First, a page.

5 Bedroom End of Terrace House For Sale
An exquisite, handsome and recently refurbished Grade II listed Town House offering a wealth of charm and character with exceptional living accommodation.
Boasting five double bedroom suites set over five floors in the heart of the historic and picturesque area of Old Town Poole. The home has recently been re-pointed together with having the sash windows removed and fully refurbished by quality, local craftsmen to give the handsome fa硤e rejuvenation.
The property was previously Listed in the Sunday Times 'Thirty Best Homes in Britain 2015'. With a beautiful duel aspect sitting room and a delightful dining room both with open fireplaces coupled with a top floor self contained annex/apartment, ideal for staff, family friends or as an income.
The internal space exceeds 2300Sqft with many beautiful period & historical features. The stunning walled garden gives a good degree of privacy with the Quay only a short stroll from the front door, as well as parking and a garage nearby.
The quay has a wonderful vibrant feel with bustling activity happening daily, however the home is set far enough away to have its own tranquillity and peace. The part cobbled streets of Old Town Poole give a glimpse of days gone past.
Due to the size of this home there is superb flexibility and versatile accommodation is in abundance. With this in mind, the top two floors could offer an annex for income, as a teenagers 'den' or for staff. Likewise this could be made into a superb master suite with a dressing area with its own private lounge. The current owners use this space as a second sitting room with the basement also acting as a seating area/media room as well as the formal sitting room. The sitting room, master bedroom, second sitting room and attic are all dual aspect giving two unique views.
The media room in the basement can also be used as bedroom five with a further en-suite shower room, however, this space could be made into a gym. This home is offered with no forward chain
As seems common with houses from this period the exact date of construction for the house is open to debate. The terrace of which number 24 forms a part was probably constructed in its current form in the 1770s. It might have been built on the remains of an earlier property possibly from the Tudor period.
In 1788 an advert appeared in the Salisbury Times and Journal advertising that the property would be offered for sale at the Antelope Inn by auction. One resident from this period was Captain Fussell and the house could have been used as a home for seamen given its proximity to the port. The advent of the census in 1841 starts to give a clearer idea as to the residents of the house.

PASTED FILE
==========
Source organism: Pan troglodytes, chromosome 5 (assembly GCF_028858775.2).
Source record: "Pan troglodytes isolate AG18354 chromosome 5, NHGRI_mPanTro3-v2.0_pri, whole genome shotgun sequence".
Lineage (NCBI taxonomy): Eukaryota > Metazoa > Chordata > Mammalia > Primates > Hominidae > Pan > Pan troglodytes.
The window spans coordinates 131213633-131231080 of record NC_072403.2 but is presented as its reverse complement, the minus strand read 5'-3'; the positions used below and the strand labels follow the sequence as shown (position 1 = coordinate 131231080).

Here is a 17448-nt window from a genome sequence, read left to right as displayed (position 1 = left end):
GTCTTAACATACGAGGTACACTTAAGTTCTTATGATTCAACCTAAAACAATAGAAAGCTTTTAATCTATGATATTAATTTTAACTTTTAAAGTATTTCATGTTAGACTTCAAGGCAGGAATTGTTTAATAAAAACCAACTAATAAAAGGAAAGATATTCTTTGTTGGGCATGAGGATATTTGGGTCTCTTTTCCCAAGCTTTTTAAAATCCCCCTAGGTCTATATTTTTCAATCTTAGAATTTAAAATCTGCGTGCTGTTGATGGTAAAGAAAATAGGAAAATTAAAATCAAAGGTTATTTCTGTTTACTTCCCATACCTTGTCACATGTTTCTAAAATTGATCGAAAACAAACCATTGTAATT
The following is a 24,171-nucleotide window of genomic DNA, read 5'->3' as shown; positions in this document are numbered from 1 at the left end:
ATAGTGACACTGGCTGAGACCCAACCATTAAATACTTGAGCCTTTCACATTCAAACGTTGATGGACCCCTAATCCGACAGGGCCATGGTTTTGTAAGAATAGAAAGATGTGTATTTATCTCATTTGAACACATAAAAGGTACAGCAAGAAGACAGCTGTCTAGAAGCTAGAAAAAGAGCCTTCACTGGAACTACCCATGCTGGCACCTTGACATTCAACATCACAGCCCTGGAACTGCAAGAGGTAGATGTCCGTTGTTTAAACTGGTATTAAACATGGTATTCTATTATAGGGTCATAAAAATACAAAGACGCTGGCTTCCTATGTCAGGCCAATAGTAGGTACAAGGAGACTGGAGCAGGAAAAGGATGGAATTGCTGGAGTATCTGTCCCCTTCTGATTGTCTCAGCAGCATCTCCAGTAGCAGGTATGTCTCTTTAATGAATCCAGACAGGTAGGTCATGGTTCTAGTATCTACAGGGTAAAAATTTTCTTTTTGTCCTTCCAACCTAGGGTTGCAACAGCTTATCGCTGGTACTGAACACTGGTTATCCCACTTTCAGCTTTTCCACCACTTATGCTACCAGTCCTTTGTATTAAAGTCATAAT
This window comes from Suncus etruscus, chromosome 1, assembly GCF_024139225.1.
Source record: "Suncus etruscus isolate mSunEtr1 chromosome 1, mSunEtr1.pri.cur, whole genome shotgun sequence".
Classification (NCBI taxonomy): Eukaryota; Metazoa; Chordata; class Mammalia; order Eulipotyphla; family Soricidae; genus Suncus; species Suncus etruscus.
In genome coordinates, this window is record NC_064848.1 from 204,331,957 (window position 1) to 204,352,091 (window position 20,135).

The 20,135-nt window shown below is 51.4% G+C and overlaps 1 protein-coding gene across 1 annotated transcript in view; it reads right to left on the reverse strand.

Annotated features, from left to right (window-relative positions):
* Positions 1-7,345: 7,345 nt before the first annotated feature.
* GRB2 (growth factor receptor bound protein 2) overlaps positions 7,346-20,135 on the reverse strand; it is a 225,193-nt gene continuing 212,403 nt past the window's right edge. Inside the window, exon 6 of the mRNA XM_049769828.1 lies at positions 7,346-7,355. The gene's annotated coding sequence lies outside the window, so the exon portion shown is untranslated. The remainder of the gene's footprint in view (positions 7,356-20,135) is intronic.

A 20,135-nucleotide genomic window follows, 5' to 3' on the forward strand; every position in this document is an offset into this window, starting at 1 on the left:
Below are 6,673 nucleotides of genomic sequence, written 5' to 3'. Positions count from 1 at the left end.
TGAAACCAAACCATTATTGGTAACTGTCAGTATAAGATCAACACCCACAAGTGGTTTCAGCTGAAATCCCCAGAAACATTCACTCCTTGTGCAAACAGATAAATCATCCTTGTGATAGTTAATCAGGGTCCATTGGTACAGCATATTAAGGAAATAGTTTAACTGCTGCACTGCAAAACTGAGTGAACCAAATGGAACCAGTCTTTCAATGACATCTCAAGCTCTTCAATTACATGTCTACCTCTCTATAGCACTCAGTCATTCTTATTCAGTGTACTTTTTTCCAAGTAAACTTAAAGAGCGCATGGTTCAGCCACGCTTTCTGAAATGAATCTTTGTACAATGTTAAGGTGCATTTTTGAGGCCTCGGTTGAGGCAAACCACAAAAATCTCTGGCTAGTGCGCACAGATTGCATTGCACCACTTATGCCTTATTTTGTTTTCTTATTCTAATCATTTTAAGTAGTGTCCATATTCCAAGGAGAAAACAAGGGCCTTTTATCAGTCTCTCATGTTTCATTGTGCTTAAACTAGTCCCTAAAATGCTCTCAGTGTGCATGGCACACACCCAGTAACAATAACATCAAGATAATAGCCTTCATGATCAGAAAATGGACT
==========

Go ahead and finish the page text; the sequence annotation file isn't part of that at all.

In 1841 a widow called Ann King was living in the house with her two children. By the 1870s James Sturmey was advertising his services as a music teacher and a seller of musical instruments and it is probable that around about this time a shop front was added to the building. By 1881 the house was inhabited by John Kendall his wife and five children. The Kendall family lived in the house until the 1930s and for some of this time the shop element of the house could have been used as a book binders and printers with the printing press probably located in the cellar.
During the Second World war Church Street was damaged by bombs and nearly all houses played host to billeted soldiers and sailors. By the 1950s the house was being used as a lodging house. The late 1960s and 1970s saw a revival of interest in the old town and the Old Town Conservation Area was created in 1974 and was one of the first such areas in the country. One of the leading lights in this revival was a builder called Chick Fowler who lived in the house and undertook a complete restoration of the house and was also responsible for the restoration of many similar properties in the area. He also had close links with the Lighthouse arts centre and many famous names from the era came and lodged at the house whilst performing locally.
The house was subsequently run as a bed and breakfast for about a decade from the late 1990s onwards. The current owners took over the house in 2017 and since then they have used it as their family home. A restoration project has been undertaken to remove several unsympathetic modern alterations to the building with an emphasis on the use of local craftsmen wherever possible.
No EPC available for this property
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